Once, when emptying his shoes of sand, Kwame had asked Gi why she liked the beach so much.
She had shrugged and looked out over the coastline of Hope Island with a smile on her face. “Beaches are special,” she had said. “They're where the water meets the earth.”
And he had smiled at that and said he had never thought of it that way. “When I think of earth and water mixing, I think of mud,” he had admitted.
She had laughed and smiled at him. “It doesn't always end in mud,” she'd said, and she'd motioned towards the beach and he had felt the tiniest thrill race up his spine as something deeper and heavier than their conversation occurred to him. “Sometimes it's beautiful and inspiring.”
“Sometimes,” he had agreed, and he had watched her walk away from him, her hair still ocean-damp against the back of her neck, and he couldn't help but think that the ingredients for a very muddy mess were right there in front of him.
Occasionally, Wheeler and Linka would combine their Planeteer powers to create a powerful blowtorch. Flames would race outwards, billowed by the wind, and a roar of intense heat would sound through the air.
It was a little like Wheeler and Linka themselves – unpredictable and blustery; violently passionate and loud.
When Kwame thought about combining his power with Gi's, he found himself feeling a little disheartened. Water and Earth rarely mixed well together.
He often wondered why this bothered him so much.
Sometimes he thought he had it all figured out. He always told himself to stop being so stupid.
When he'd caught Gi dawdling in the rain, trailing her bare toes through the wet grass and flicking clear drops from the ends of her fingers, Kwame had asked her why she wasn't running for cover.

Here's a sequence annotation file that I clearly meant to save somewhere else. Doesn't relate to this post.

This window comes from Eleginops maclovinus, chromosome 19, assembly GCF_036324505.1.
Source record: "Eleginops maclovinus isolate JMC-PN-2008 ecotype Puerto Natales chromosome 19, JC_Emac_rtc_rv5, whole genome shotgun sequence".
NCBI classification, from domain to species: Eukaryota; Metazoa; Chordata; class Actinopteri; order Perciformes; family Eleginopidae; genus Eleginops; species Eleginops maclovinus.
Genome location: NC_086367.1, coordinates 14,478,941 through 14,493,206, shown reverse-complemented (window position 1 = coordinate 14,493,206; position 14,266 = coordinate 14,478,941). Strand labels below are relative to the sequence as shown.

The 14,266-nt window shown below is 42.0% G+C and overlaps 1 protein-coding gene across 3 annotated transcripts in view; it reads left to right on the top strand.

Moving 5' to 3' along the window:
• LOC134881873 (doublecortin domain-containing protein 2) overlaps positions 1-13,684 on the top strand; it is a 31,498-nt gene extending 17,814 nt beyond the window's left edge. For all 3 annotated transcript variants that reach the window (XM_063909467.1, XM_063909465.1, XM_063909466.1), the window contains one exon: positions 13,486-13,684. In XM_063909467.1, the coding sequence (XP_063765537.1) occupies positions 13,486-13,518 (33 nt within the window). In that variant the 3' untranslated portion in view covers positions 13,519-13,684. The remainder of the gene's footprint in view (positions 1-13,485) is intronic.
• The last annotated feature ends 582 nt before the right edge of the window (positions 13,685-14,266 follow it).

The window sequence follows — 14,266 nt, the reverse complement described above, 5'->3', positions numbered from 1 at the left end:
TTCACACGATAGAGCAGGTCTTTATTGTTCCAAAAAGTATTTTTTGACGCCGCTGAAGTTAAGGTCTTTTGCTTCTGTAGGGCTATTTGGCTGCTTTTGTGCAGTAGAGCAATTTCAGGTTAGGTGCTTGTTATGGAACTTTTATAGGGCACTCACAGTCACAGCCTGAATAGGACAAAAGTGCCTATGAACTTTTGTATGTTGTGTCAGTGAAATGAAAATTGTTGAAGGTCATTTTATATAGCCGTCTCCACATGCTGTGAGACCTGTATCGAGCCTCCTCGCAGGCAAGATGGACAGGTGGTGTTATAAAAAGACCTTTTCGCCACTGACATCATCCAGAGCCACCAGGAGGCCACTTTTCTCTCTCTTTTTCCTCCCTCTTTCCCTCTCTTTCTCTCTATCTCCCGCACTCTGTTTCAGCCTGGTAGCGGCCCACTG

“A little rain won't hurt me,” she had said, tilting her face to the sky.
Kwame had blinked the rain from his lashes, his desire for shelter becoming secondary to the pleasure of watching the rain run down the pale length of Gi's neck.
“Don't you think it's amazing,” she had said dreamily, half to herself, “That water falls from the sky and rises from the earth? It meets itself halfway.”
Kwame had thought then that Gi had a way of making the most uncomfortable moments quite pleasant.
Water, he had thought, is incredible.
On a late trip back from a Planeteer mission, with the stars growing brighter above them and the sea below them vast and black, Kwame had turned to Gi, who was sitting in the co-pilot's seat beside him.
“You live and breathe your Planeteer powers far more than I do,” he had confessed, feeling somewhat guilty and suddenly unworthy of his ring.
She had smiled at him. “Not really.”
“You find beauty and pleasure in everything to do with water.”
He had looked at her for perhaps a split second too long. “Yes,” he had answered, and there had been an ache in his throat.
She had smiled back at him and he'd suddenly wondered if she'd seen the secrets in his eyes.
“Earth is pretty incredible too, Kwame,” she'd whispered, the sleep-heavy breath of the other Planeteers filling the silences between her words. “All that time and patience and strength it takes to build a mountain out of a small ridge of dirt or stone? Don't you think that's beautiful?”